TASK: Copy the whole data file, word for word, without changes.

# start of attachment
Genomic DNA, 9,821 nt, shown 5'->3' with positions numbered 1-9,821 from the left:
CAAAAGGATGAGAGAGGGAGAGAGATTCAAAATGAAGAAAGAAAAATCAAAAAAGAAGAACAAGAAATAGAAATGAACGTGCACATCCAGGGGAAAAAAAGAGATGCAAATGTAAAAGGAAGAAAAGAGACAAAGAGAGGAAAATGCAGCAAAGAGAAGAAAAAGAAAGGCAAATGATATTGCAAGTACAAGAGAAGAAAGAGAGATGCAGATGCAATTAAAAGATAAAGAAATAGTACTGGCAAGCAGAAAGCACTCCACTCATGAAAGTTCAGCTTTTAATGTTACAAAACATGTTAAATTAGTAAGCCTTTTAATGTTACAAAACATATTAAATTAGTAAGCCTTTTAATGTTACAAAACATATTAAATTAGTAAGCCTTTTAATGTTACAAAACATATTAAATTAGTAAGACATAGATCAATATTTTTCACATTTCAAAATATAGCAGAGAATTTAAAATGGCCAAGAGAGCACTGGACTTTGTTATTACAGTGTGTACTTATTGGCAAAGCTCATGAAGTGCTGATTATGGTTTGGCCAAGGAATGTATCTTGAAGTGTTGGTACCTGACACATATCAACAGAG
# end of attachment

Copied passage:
Genomic DNA, 9,821 nt, shown 5'->3' with positions numbered 1-9,821 from the left:
CAAAAGGATGAGAGAGGGAGAGAGATTCAAAATGAAGAAAGAAAAATCAAAAAAGAAGAACAAGAAATAGAAATGAACGTGCACATCCAGGGGAAAAAAAGAGATGCAAATGTAAAAGGAAGAAAAGAGACAAAGAGAGGAAAATGCAGCAAAGAGAAGAAAAAGAAAGGCAAATGATATTGCAAGTACAAGAGAAGAAAGAGAGATGCAGATGCAATTAAAAGATAAAGAAATAGTACTGGCAAGCAGAAAGCACTCCACTCATGAAAGTTCAGCTTTTAATGTTACAAAACATGTTAAATTAGTAAGCCTTTTAATGTTACAAAACATATTAAATTAGTAAGCCTTTTAATGTTACAAAACATATTAAATTAGTAAGCCTTTTAATGTTACAAAACATATTAAATTAGTAAGACATAGATCAATATTTTTCACATTTCAAAATATAGCAGAGAATTTAAAATGGCCAAGAGAGCACTGGACTTTGTTATTACAGTGTGTACTTATTGGCAAAGCTCATGAAGTGCTGATTATGGTTTGGCCAAGGAATGTATCTTGAAGTGTTGGTACCTGACACATATCAACAGAG